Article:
he real Mitt Romney is finally running for president — but not in his own first television spot, a superficial checklist of issues which provides no insight into who he is or what makes him tick. It's the Obama commercial on Bain and the destruction of GST Steel that starkly reveals the real Romney as a vulture capitalist. And this is just the beginning of what we will hear about Bain, and of a narrative arc that will position Romney as the candidate of the few, by the few, and for the few.
The Obama ad is so powerful because, like the Ted Kennedy ads in Romney's losing 1994 Senate race, the story is told not by a smoothly modulated professional narrator, but by working people whose jobs and lives were shredded so Mitt and his men could amass their millions. One of the workers voted for John McCain in 2008 and for George W. Bush before that. Now these authentic blue-collar voices, these Reagan Democrats, are talking directly to swing voters — to folks who could be brothers or sisters, friends or cousins — in the battleground industrial states. It's a different kind of political media — gritty, unslick, and therefore quite convincing.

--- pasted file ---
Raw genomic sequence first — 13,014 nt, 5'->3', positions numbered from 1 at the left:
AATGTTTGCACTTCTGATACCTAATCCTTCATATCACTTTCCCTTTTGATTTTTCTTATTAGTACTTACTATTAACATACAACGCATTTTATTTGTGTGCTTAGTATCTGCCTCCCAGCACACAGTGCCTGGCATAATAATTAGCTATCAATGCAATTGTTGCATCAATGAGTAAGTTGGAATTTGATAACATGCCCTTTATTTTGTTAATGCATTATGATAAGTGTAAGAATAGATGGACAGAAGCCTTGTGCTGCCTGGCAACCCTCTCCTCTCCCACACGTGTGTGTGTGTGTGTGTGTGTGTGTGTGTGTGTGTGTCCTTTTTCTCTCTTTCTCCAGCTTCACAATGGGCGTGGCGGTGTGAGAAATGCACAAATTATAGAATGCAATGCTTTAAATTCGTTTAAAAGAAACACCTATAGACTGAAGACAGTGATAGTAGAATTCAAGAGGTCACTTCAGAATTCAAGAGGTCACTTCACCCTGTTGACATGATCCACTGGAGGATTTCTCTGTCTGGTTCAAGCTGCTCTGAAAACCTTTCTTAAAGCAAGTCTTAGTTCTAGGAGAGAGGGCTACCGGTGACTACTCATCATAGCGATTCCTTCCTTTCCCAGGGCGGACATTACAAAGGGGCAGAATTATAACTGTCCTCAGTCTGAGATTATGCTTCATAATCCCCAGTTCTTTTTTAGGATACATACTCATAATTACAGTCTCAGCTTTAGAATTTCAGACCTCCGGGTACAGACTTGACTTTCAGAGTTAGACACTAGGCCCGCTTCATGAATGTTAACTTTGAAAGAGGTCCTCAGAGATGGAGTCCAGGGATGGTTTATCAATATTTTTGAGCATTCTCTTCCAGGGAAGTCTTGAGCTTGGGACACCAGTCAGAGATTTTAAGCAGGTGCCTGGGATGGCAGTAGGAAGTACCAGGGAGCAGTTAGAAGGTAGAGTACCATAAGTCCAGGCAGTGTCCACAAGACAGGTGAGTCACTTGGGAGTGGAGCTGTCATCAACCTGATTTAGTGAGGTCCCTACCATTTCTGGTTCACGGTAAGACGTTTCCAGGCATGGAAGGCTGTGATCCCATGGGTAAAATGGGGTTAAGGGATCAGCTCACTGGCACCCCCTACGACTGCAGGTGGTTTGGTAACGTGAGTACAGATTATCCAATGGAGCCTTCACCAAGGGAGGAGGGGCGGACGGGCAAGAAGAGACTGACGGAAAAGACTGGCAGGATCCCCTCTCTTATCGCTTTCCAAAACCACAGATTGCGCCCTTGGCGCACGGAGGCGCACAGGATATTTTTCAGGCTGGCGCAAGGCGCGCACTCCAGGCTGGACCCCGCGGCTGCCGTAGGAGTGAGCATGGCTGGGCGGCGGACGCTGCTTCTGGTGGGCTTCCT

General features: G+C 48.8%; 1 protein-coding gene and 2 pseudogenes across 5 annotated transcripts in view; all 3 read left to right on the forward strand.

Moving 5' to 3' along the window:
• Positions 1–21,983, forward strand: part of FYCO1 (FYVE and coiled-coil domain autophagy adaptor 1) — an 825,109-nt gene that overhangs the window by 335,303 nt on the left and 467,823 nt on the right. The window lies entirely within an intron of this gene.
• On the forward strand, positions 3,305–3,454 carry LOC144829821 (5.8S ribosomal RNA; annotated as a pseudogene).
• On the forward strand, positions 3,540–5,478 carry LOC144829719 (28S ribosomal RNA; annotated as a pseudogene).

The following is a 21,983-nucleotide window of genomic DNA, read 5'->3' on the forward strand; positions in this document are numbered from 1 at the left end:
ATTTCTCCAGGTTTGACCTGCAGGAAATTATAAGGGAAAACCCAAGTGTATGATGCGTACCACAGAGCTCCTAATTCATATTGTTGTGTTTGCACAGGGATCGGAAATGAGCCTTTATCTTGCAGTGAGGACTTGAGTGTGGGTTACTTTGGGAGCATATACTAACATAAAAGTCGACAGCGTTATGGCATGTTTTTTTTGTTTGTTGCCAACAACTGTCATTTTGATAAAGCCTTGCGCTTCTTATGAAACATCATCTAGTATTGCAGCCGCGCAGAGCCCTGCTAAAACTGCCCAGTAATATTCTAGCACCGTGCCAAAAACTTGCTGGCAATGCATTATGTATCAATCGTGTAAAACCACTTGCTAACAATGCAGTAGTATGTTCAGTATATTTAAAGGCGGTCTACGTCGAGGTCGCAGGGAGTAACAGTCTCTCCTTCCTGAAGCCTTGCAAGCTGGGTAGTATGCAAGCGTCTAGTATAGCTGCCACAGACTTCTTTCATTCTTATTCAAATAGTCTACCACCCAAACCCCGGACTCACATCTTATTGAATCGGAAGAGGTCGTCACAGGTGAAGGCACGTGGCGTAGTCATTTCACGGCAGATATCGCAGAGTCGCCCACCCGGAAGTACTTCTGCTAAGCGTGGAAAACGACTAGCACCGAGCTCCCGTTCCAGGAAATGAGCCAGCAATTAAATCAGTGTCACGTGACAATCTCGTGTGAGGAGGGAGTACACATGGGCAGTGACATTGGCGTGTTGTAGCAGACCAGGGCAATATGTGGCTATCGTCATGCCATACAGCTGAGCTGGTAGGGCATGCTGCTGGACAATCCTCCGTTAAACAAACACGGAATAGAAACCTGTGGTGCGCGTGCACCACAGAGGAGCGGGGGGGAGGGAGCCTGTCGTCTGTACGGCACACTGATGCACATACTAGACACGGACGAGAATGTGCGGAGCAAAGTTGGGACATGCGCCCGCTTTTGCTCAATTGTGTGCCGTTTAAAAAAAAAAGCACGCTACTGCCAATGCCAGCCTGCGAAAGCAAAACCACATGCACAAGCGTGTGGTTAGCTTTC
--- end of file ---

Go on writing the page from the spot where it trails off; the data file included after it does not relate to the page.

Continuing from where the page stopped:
My then-partner Tad Devine and I conceived and produced the Kennedy spots in 1994. They hit the Massachusetts airwaves with devastating force. In that landmark Republican year, Romney had a slight lead in September, but he swiftly fell in the polls and then melted down in a televised debate that outdrew the statewide audience for most Super Bowls. On Election Day, the boy from Bain lost in a landslide — by 18 points.